Carter advises Government to stay out of big-event bids

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The Independent Online

Patrick Carter, who produced a scathing report into the viability of the scheme to build a new national athletics stadium in north London to stage the 2005 World Championships, told MPs yesterday that the Government should play no part in efforts to attract future international sports events.

The millionaire troubleshooter was making his first public appearance since being appointed to investigate both the Picketts Lock athletics project and plans for a new national football stadium at Wembley.

After receiving Carter's report on Picketts Lock, the Government withdrew its support for the scheme and suggested instead that Sheffield could stage the World Championships, using existing facilities.

Appearing before the Culture, Media and Sport select committee, Carter appeared to take a sideswipe at the Government's handling of both the Picketts Lock and Wembley projects. He called for a review of British efforts to host international events.

"We have to establish a new major event group or agency and make sure that has the responsibility for deciding whether or not a particular event is viable," Carter said. "What has been discovered is that, to date, the system has not been good enough and there has been a lack of communication."

Of the bid process, he said: "What seems to happen at the moment is that we start off, don't cost them properly, interest develops, the nation gets embarrassed and the Government pays, or chooses not to pay."

Carter said that previous bids had not been properly costed. But he admitted that the experience of other countries demonstrated that public money would almost inevitably have to be used to build big stadiums. He said the original case for Picketts Lock had looked "quite sensible", but he continued: "The problem was as you got down into the detail. The Picketts Lock development could never have gone forward without some form of public money. The main reason we were not in favour of it was that in terms of infrastructure and transport, the site was not good.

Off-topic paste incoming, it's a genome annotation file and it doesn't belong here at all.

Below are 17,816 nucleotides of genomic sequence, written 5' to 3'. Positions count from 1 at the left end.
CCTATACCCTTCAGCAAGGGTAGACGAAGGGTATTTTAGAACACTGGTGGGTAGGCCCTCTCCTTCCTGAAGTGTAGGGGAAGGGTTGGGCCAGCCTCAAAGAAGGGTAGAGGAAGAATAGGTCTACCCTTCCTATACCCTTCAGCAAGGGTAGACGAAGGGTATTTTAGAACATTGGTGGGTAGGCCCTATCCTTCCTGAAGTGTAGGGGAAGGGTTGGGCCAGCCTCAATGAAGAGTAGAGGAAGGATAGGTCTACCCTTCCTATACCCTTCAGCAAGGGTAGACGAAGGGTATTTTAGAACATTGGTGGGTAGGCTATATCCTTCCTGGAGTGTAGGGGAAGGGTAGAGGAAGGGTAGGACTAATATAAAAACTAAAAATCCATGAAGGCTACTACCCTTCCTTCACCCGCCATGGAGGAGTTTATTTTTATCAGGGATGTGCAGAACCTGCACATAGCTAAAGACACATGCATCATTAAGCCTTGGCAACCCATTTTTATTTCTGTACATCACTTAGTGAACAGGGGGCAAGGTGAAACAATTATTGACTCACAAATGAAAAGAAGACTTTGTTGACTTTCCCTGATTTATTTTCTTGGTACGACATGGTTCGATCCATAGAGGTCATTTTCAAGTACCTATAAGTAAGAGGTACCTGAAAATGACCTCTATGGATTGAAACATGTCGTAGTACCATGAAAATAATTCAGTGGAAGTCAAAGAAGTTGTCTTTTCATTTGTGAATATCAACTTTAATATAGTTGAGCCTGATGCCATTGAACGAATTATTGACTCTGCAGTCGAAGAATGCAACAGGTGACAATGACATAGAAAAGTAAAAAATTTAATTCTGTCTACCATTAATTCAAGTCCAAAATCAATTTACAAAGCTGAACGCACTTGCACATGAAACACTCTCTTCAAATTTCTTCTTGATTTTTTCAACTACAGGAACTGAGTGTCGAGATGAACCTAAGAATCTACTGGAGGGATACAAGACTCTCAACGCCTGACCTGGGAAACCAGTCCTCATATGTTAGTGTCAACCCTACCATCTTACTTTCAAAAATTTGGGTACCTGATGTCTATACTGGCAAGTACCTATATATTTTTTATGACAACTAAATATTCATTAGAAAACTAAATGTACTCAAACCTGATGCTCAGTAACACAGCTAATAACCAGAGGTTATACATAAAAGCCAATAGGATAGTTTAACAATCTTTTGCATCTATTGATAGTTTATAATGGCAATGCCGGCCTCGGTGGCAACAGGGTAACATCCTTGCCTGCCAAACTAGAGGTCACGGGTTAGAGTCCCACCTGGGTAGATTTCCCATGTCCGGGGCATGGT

"When the original decision was made to take athletics out of the plan for Wembley, there was a search for a new London location. Picketts Lock was possibly the best of a bad bunch – it was the least worst."

Wembley yesterday ruled out suggestions that its stadium plans could be revamped to include track and field in an attempt to keep the 2005 championships in the capital. MPs were told that there was not enough time to carry out the necessary changes.

Carter cast doubt over whether the International Association of Athletics Federations, which had awarded the games to London rather than to the United Kingdom, would accept the Government's case for a switch of venue to Sheffield.

Carter will produce his long-awaited report into the siting of a new national football stadium later this month. He refused yesterday to be drawn on its contents.